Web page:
Michael Jordan is a wealthy man.
He earns more money in endorsement deals now than he did while winning six NBA championships.
Forbes estimates Jordan earned $60 million over the past year through contracts with Nike, Gatorade and others. At the height of his playing days, the Chicago Bull only made $50 million in endorsement deals.
Jordan’s annual earnings place him behind only Tiger Woods as the world’s highest-paid athlete.
“His Airness” hasn’t laced up the Air Jordans in eight years. And that’s if you count his Wizards comeback. So how does he still dominate consumers like they’re Bryon Russell or Craig Ehlo?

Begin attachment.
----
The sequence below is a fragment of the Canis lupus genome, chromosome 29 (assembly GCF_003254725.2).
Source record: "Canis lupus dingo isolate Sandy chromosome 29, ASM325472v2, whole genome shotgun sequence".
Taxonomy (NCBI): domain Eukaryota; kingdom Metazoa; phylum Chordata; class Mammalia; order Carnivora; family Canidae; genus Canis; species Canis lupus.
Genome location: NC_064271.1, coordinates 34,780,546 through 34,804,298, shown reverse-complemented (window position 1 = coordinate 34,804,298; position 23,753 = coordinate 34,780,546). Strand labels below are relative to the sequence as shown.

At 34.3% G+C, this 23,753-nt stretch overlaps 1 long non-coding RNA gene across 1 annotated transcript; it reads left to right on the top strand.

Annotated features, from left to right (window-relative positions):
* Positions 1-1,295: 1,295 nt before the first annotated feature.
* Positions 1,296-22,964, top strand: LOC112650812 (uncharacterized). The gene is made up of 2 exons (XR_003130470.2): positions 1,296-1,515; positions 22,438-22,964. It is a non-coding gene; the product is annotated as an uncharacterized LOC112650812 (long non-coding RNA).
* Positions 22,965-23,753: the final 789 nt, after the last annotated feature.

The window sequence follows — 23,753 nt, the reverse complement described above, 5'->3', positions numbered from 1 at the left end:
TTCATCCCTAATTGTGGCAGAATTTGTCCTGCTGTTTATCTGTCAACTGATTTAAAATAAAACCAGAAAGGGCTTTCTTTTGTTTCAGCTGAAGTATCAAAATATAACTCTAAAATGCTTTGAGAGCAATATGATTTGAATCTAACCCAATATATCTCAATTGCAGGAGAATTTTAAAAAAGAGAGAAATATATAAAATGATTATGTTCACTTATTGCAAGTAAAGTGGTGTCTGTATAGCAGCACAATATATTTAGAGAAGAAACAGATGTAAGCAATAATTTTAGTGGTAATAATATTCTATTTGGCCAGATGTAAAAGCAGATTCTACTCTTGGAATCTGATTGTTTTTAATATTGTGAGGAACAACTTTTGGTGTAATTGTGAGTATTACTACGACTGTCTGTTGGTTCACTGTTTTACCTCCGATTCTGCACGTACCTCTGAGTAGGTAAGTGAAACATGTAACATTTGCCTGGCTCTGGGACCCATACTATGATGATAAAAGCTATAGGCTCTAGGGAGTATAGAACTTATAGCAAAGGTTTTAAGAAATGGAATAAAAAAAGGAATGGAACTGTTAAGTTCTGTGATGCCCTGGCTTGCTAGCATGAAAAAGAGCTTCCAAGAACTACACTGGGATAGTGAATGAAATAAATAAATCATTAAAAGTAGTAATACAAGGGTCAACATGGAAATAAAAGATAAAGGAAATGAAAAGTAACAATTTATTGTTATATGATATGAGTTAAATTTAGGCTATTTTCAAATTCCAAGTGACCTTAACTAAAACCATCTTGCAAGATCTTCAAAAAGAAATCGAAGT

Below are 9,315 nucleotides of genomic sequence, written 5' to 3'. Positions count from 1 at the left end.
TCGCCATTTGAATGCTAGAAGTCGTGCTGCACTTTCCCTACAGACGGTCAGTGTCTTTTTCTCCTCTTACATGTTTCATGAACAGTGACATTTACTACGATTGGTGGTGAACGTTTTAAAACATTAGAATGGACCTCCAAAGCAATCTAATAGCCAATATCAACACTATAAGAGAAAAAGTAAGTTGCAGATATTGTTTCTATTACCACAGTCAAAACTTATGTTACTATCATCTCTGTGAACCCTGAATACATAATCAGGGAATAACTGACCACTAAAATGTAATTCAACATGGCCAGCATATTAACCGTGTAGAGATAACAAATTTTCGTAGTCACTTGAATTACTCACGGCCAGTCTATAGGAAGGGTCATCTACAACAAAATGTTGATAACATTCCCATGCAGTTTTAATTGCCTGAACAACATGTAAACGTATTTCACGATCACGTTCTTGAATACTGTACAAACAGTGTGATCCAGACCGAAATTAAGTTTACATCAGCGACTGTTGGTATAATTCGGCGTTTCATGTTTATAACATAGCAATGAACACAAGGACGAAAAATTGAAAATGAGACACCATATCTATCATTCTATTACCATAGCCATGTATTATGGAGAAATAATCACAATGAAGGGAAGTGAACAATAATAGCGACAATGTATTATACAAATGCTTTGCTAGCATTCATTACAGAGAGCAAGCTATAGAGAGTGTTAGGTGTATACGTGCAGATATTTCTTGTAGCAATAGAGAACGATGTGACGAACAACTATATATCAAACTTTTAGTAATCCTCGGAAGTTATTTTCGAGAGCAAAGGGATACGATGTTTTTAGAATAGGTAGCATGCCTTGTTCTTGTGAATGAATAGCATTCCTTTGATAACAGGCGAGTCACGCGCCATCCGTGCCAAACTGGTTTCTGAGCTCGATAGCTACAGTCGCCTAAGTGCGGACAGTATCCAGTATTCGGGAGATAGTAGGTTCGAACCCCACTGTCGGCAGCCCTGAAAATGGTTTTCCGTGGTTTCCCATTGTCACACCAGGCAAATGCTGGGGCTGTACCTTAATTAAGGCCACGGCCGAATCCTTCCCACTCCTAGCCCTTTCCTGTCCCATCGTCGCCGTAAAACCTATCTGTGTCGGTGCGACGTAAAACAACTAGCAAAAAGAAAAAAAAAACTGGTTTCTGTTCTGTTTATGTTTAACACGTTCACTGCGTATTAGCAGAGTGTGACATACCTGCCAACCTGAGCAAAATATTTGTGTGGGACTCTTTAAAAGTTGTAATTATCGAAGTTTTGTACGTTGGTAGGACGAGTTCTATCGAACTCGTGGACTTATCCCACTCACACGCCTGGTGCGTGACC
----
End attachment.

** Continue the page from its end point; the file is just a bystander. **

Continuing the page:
The Jordan Brand, a Nike subsidiary, enjoys annual revenues topping $1 billion. Its U.S. basketball shoe market share is 71%, according to SportsOneSource, and includes endorsers like Dwyane Wade, Carmelo Anthony and Chris Paul.
Jordan signed with 2K Sports last year to become the cover athlete of NBA 2K11. It promptly became the No. 1 selling NBA video game of all-time.
He also owns five restaurants, a North Carolina dealership, and a basketball team.
The Charlotte Bobcats majority owner has the most to gain from this business venture. But it won’t be easy turning around a team said to be losing $20 million annually.
Fortunately, the public will adore him even if he never turns Charlotte into a winner.
Jordan’s N-Score of 682, which measures appeal, likability and awareness, rates him nearly 300 points higher than the next athlete. In a Nielsen poll, 93% of those surveyed say they like Jordan. Conversely, 49% of respondents dislike LeBron James.
It’s good to be the real king.
NOW WATCH: Briefing videos
Business Insider Emails & Alerts
Site highlights each day to your inbox.